EVENT Oct 01
ABSTRACT Oct 01
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Figures of Freedom in Anthropocene Fiction

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Categories: American, African-American, Colonial, Revolution & Early National, Transcendentalists, 1865-1914, 20th & 21st Century
Event Date: 2022-10-01 Abstract Due: 2022-10-01

We are soliciting chapters for a forthcoming book, Figures of Freedom in Anthropocene Fiction, a collection of essays examining how American literary, filmic, and televisual narratives have represented and reimagined themes of personal and political agency within the context of 21st-century aspirations and anxieties.

In various ways, films as diverse as Wall-E, The Hate U Give, John Wick, and Nomadland, television series such as Lost, Mad Men, and Cobra Kai, and novels such as DeLillo’s Zero K, Whitehead’s Underground Railroad, and Franzen’s Freedom all represent characters who grapple with classical questions of freedom against a recognizably contemporary backdrop of terror, apocalypse, tyranny, technology, and social fragmentation. To be sure, hundreds of other titles could be included in such a catalog; indeed, since the theme of freedom is so essential to fictional storytelling, it is likely that any contemporary text can be profitably interpreted from within this perspective. The goal of this book will be to unpack what 21st-century American narratives can teach us about how the idea of freedom has been expanded, distorted, extinguished, and/or reconstituted in contemporary fiction.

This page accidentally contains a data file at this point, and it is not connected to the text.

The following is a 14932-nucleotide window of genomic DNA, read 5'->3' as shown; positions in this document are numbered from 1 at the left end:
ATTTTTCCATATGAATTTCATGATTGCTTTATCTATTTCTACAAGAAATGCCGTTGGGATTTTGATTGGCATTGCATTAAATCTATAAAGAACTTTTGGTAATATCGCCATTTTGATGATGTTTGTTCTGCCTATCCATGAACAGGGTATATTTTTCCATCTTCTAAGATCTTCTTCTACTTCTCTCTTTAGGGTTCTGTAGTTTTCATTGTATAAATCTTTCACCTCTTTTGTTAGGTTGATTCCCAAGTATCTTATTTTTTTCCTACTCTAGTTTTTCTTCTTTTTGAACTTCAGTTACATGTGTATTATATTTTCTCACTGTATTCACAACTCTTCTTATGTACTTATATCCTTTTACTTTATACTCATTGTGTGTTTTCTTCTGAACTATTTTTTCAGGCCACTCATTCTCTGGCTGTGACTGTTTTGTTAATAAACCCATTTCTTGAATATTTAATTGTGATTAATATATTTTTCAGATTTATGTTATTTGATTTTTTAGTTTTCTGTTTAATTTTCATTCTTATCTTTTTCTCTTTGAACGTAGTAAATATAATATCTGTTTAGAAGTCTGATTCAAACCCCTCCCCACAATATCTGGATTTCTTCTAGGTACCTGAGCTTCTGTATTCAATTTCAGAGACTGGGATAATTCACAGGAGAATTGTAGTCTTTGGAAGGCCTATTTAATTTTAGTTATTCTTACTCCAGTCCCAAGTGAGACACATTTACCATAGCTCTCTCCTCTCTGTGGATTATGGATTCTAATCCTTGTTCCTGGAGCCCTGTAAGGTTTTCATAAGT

Please send 300-word chapter proposals to Randy Laist at rlaist@bridgeport.edu by October 1, 2022.

 

Theoretical background of the project:

The United States of America – its politics, its culture, and its existential identity – is often framed as an evolving conversation about the nature of freedom. The word “freedom” is ubiquitous in political rhetoric, patriotic songs and narratives, advertising, and activism, and conflicts in American life typically revolve around questions of what it means to be free, who gets to be free, the limitations of freedom, and the problems and paradoxes associated with freedom. Throughout the history of the United States, the concept of freedom has mutated and diverged in ways that have allowed it to become a watchword for the Founding Fathers, abolitionists, secessionists, frontiersmen, civil rights advocates, white supremacists, hippies, yuppies, existentialists, postmodernists, conservatives, progressives, and techno-utopians. In their different ways, these groups have all used the rhetoric of freedom to appeal to an ideal of personal agency removed from any external threat of force or coercion. The discrepancy among the various causes that have invoked the rhetoric of freedom, however, reveals the extent to which freedom is “an essentially contested concept” (Foner, xiv).